“I’m afraid whether it would close by the time we reach there.” His words seemed ominous.

It was tiresome for me as the movement of the crowd was discontinuous. Gradually, when we covered half way, the movement became faster. The crowd was diminishing fast and the mountain became clearer.

I was surprised seeing the vast mouth of the tunnel far away waiting to swallow anything in front of it. Three elephants might enter together. We were among the last ones who reached it. I looked at the red sun touching the hill.

“There is no gatekeeper here! Then why did he register our names?”

Holding my wrist he said, “They also must have left. We are far behind. Hurry up!”
His tone revealed a little annoyance.
Those who entered with us all moved away. The tips of the towels hanging from their shoulders ware waving rhythmically as if those were beckoning us.

The dark world


Within a few meters it grew quite dim. I could see nothing. Echoes were slowly fading and nothing was visible. The only consolation was that the floor was smooth and the path seemed straight and slightly descending. Suffocating stink of burnt out wicks was there but no light was seen.

A deafening sound was heard far behind. I did not to turn back.

“It’s the tunnel closed!” His voice was faltering. “It must be exact six p.m. now. It’ll open only in another millennium in a different space and time.”

“Because you are holding me I’m able to walk. How should I express thanks…?” Words were choking in my throat.

He did not reply. I felt him pull me strongly. Although his face was not visible I doubted if he was worried due to my lag.

The ground was slowly becoming muddy. It became sticky and I felt it difficult to walk.

“Some of them are hours in front. We two only are far behind. Hurry up!”

I shuddered at his impatient voice. Hesitatingly I asked,

“Shall we light the lamp?”

“Don’t be foolish as those who did it in the very beginning. That is for emergency!”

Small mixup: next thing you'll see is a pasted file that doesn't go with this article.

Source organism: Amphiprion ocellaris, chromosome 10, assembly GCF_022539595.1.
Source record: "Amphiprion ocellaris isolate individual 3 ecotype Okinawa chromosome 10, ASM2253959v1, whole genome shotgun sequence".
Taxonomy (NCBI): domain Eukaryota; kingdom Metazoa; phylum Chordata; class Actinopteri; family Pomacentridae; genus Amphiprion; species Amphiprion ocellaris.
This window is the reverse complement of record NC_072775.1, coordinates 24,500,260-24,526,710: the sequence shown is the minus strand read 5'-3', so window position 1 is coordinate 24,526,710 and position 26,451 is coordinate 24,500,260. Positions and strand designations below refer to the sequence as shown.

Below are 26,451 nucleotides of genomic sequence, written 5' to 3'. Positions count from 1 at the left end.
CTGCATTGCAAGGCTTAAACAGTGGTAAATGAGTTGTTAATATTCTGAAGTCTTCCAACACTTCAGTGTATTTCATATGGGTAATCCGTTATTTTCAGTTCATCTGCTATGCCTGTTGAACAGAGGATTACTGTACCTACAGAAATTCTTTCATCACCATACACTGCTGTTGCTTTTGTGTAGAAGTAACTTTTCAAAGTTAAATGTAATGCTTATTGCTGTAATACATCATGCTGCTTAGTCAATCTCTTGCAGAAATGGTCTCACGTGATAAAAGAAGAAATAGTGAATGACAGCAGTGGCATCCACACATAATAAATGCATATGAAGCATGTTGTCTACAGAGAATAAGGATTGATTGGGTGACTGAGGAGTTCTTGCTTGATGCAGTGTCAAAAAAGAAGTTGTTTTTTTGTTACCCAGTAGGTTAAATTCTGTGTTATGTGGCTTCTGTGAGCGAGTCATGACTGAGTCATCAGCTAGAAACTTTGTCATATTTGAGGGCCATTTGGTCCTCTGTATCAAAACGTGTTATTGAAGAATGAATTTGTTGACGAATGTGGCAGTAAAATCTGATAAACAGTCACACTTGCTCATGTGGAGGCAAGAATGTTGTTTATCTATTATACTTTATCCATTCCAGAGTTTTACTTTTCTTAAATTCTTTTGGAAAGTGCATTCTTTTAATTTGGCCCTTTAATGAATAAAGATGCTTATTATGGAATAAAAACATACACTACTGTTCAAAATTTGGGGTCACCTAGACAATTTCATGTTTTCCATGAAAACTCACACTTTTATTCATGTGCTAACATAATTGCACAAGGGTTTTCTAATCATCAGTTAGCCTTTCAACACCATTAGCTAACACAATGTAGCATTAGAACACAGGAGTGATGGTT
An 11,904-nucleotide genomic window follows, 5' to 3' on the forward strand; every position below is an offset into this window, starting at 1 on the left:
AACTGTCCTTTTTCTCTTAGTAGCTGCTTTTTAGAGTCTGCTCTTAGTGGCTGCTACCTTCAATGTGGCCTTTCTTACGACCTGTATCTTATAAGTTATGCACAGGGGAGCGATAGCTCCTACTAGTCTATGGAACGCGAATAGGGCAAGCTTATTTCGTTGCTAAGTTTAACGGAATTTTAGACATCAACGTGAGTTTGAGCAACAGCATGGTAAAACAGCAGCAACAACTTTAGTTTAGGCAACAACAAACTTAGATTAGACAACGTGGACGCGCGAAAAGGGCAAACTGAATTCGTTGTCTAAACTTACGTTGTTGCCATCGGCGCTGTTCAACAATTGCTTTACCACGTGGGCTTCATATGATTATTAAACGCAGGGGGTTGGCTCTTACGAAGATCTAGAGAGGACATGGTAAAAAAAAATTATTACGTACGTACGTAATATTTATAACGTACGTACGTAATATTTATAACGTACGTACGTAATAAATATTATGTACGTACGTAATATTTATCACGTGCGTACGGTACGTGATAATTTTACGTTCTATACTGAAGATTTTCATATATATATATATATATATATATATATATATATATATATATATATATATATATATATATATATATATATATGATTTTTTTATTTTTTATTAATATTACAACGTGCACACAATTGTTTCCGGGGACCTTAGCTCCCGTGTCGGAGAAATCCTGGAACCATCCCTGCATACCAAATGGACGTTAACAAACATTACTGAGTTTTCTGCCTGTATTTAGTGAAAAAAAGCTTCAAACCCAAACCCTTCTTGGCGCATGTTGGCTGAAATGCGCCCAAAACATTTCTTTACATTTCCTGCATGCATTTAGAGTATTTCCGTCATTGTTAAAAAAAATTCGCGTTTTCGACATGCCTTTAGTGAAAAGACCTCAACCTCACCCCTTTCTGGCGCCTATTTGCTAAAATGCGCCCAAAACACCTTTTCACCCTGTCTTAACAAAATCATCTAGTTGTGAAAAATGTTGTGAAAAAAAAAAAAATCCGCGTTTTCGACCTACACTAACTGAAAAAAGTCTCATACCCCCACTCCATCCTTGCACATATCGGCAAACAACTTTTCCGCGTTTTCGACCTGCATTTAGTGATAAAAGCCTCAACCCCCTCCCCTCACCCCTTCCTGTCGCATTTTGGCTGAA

There were not even slight sounds in front. I wondered if the forerunners already had reached heaven although six days of journey was mentioned.

“You are very sluggish! Shall I move forward? I’ll wait for you.”

I realized his grip loosening. His fading footsteps turned me numb.

The chill, loneliness and the droplets falling from the roof awakened me. I decided to walk until fall.

The exhaustion and hunger at last informed me that about five hours had passed after entering the tunnel. I yearned for a place to sit and take rest.

Next step I tumbled down on something. I stood up, balanced and lighted the lamp.

I was shocked seeing dead bodies in the mud all around. Towels were tightened around their necks; eyes bulged and tongues protruded. The tunnel was ending and was bifurcating into eastern and western branches. Their bags were intact.

It must be stampede out of indecision. But, I could not imagine a believer could step over another human being for the sake of promised heaven. Suddenly I recollected many similar events during pilgrimage in the outer world.

I selected the one leading west. I wished not to see Krishna’s body since he was my only hope, waiting with a small flame.

***
Other links: http://expertscolumn.com/users/johnsonpjohn

Malayalam Novel: http://www.johnsonpj.com/swargathilekkoru-thurangam.html

Tags

God, Heaven, Kerala, Krishna, Pilgrimage, Stampede, Symbolism, Thomas, Tunnel, Worship

Meet the author

author avatar John Kolyav
Born in 1963, Postgraduated in 1986. Six novels and four poetry books published. Got three state- level awards for literary works. More details at www.johnsonpj.com